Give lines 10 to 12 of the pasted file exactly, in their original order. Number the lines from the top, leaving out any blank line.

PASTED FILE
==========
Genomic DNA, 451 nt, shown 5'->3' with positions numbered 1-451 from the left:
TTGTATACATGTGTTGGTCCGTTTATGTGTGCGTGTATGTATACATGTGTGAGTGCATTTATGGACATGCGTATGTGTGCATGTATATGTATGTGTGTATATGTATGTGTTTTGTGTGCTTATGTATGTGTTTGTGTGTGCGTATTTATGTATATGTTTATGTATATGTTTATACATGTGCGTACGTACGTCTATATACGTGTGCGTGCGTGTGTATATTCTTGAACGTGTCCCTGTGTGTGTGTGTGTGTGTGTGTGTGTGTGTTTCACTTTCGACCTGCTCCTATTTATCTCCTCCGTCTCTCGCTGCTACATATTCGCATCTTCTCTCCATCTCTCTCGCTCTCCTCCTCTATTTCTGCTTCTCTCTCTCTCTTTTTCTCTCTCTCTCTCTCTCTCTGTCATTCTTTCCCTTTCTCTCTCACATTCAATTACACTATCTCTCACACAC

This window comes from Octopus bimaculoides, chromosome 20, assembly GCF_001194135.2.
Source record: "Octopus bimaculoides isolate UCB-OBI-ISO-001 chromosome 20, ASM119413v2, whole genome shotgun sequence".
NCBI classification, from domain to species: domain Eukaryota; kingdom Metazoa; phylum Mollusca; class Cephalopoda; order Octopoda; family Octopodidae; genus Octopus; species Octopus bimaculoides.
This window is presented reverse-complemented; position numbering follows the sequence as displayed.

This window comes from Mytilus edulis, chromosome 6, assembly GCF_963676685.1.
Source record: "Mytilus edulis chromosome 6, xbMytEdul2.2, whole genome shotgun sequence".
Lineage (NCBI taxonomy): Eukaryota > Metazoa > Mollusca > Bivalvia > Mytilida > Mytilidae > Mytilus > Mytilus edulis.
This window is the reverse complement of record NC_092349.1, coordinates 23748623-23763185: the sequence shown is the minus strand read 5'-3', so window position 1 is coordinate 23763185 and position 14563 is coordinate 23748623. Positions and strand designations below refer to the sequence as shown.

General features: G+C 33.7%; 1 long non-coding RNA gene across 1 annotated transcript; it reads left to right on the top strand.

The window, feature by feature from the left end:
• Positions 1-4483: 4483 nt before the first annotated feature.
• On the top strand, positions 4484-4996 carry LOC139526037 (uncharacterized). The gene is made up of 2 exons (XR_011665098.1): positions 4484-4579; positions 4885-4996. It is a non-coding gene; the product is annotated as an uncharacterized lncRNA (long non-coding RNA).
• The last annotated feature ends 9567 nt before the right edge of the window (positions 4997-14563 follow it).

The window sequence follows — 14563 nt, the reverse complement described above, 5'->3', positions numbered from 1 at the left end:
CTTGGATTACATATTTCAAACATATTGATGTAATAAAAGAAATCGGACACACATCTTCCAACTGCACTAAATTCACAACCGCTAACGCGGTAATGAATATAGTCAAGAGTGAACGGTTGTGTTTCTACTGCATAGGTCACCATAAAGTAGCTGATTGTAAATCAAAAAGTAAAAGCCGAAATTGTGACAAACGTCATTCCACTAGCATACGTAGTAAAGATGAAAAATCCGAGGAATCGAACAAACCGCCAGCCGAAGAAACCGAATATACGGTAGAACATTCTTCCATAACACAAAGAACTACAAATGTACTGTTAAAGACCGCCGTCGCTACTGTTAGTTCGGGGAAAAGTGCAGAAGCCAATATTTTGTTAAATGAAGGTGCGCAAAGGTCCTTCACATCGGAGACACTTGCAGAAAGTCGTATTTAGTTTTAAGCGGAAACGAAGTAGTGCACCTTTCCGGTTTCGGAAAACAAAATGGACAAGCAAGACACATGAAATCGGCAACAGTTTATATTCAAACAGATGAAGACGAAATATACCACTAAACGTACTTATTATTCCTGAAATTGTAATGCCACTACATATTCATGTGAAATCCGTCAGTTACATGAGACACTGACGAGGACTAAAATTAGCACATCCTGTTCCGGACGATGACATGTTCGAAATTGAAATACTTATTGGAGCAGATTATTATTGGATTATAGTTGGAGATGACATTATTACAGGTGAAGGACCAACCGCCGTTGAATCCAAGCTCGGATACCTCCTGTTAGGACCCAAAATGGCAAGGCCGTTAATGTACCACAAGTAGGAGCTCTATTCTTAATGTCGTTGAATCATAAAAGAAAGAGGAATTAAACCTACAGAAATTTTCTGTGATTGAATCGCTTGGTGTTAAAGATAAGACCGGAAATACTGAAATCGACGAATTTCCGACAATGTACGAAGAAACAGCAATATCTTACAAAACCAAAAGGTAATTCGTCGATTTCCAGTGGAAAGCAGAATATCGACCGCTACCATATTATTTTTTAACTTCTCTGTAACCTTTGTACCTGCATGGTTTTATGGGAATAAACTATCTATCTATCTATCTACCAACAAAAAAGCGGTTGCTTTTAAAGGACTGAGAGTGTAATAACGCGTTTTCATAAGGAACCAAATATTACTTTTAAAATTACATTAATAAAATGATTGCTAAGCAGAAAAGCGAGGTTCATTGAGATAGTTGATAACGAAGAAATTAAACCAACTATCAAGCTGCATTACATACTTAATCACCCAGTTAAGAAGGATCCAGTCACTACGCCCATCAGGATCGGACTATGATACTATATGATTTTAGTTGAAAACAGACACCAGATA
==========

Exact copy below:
This window is the reverse complement of record NC_092349.1, coordinates 23748623-23763185: the sequence shown is the minus strand read 5'-3', so window position 1 is coordinate 23763185 and position 14563 is coordinate 23748623. Positions and strand designations below refer to the sequence as shown.

General features: G+C 33.7%; 1 long non-coding RNA gene across 1 annotated transcript; it reads left to right on the top strand.

The window, feature by feature from the left end: